To me it seems like the team overall was just badly prepared, the focus on the run through the end of the season and not practicing during the bye may have added some more rust. Obviously the plan of trying to build a team that can succeed when Peyton plays poorly didn't work out very well.

141 Re: Audibles at the Line: Divisional Round

Yeah, overthrowing players doesn't indicate arm strength by itself. It can even mean the opposite; just heaved-up prayers with no control or accuracy that a stronger arm could aim precisely. And then the last two minutes; they didn't even pretend to do the usual quick-outs and medium sideline passes. Like a pitcher who's in too long, his arm was spent and by the end of the game there was just nothing left. But those overthrows early were symptoms, not aberrations.

You're down two scores, have no time outs and two minutes on the clock. Dinking-and-dunking between the hashmarks is just a more dramatic kneel-down. Manning knew that, but what were they going to do? Put in Osweiller?

306 Re: Audibles at the Line: Divisional Round

Watched the first half throws again and I still don't see the lack of arm strength on those deep shots. He actually threw a few spirals too. Just kept overthrowing the ball, but he wasn't wildly off. Look how close this one was to Sanders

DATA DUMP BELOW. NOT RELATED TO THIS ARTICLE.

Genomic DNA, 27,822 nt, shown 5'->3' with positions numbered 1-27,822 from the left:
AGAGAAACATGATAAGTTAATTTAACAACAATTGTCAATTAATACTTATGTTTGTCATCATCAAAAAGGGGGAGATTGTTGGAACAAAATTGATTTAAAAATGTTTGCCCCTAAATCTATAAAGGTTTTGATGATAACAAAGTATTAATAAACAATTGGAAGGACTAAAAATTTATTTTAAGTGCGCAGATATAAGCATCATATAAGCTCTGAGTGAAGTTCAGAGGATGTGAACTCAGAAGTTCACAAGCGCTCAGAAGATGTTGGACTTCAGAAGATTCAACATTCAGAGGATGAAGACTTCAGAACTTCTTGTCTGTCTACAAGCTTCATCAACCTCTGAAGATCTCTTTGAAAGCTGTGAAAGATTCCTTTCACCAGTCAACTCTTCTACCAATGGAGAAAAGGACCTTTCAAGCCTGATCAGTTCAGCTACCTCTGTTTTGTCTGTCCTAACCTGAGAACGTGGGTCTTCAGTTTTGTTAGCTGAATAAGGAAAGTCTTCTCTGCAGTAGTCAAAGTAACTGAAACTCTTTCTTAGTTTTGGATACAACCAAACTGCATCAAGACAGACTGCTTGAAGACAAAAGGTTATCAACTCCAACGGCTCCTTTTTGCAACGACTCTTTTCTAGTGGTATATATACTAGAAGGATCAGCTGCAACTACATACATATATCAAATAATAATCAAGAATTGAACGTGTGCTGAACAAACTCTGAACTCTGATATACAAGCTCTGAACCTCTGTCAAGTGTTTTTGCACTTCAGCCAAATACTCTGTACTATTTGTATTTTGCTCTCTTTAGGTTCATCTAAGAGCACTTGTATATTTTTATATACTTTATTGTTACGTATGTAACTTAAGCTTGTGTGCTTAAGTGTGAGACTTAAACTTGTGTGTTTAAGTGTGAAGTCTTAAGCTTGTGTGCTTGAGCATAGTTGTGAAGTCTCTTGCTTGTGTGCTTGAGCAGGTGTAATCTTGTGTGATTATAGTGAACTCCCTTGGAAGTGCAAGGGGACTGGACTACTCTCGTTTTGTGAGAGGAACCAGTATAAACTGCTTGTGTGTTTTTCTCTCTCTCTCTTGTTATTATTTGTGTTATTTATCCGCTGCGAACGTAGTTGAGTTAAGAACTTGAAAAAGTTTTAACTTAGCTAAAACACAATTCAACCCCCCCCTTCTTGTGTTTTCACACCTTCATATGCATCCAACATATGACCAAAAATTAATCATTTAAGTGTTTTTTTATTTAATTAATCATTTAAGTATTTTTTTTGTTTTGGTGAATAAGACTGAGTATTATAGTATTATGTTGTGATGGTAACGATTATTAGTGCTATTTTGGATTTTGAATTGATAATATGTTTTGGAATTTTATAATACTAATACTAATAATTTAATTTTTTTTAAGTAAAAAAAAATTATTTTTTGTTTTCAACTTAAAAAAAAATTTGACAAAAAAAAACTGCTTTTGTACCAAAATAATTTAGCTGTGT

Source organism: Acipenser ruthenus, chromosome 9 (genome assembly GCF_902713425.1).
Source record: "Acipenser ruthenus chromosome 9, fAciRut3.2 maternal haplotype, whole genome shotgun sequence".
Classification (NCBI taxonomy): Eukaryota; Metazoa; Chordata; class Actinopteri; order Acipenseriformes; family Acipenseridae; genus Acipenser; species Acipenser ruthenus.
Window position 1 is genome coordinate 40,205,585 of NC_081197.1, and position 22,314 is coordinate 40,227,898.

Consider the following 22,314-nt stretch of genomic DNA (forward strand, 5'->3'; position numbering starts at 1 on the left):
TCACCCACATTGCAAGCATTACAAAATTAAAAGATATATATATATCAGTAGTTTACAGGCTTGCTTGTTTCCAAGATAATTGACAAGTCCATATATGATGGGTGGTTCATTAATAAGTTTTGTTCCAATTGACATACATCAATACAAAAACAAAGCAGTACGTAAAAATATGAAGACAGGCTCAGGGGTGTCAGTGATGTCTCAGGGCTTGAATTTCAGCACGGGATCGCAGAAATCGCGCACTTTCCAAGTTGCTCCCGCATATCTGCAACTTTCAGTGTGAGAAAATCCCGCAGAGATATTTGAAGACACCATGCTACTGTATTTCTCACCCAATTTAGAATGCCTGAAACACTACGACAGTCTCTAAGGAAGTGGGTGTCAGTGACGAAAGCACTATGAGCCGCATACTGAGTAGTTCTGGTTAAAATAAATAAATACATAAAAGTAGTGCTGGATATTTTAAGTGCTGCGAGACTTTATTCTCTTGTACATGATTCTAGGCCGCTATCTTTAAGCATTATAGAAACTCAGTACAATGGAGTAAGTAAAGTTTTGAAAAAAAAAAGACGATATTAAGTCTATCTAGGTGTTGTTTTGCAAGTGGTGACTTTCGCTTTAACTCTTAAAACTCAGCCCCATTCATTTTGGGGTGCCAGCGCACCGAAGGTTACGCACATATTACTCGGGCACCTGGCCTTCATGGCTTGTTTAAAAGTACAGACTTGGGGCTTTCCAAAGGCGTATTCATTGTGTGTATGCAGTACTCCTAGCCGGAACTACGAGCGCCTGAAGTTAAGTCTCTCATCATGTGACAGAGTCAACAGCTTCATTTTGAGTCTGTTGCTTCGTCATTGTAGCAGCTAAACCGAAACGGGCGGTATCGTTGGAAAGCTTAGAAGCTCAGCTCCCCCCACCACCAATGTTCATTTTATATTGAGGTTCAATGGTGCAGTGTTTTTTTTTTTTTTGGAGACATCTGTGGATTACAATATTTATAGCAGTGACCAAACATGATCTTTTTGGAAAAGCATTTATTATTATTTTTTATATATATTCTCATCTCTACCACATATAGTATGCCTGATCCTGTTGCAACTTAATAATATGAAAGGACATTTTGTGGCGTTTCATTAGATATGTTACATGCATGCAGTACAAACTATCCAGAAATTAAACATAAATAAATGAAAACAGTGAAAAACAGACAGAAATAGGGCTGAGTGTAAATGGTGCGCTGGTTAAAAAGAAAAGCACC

https://twitter.com/FO_ScottKacsmar/status/554798287476498432

Most of the misses were on line, in bounds, but just overthrown (within 1-5 yards). He only missed out of bounds at the end of the half, but that was because he was out of timeouts on the first pass and the second was nearly picked by Vontae.

2 Re: Audibles at the Line: Divisional Round

"He really could have just secured the ball there rather than stretch for the touchdown."

Amen.

My interpretation is that it was correctly reversed. The ball hit the ground and bounced up in the air, and I think the leaping nature of the catch means that the "going to the ground" rules apply.

I can see why some people think that his two steps showed control, though. It's close.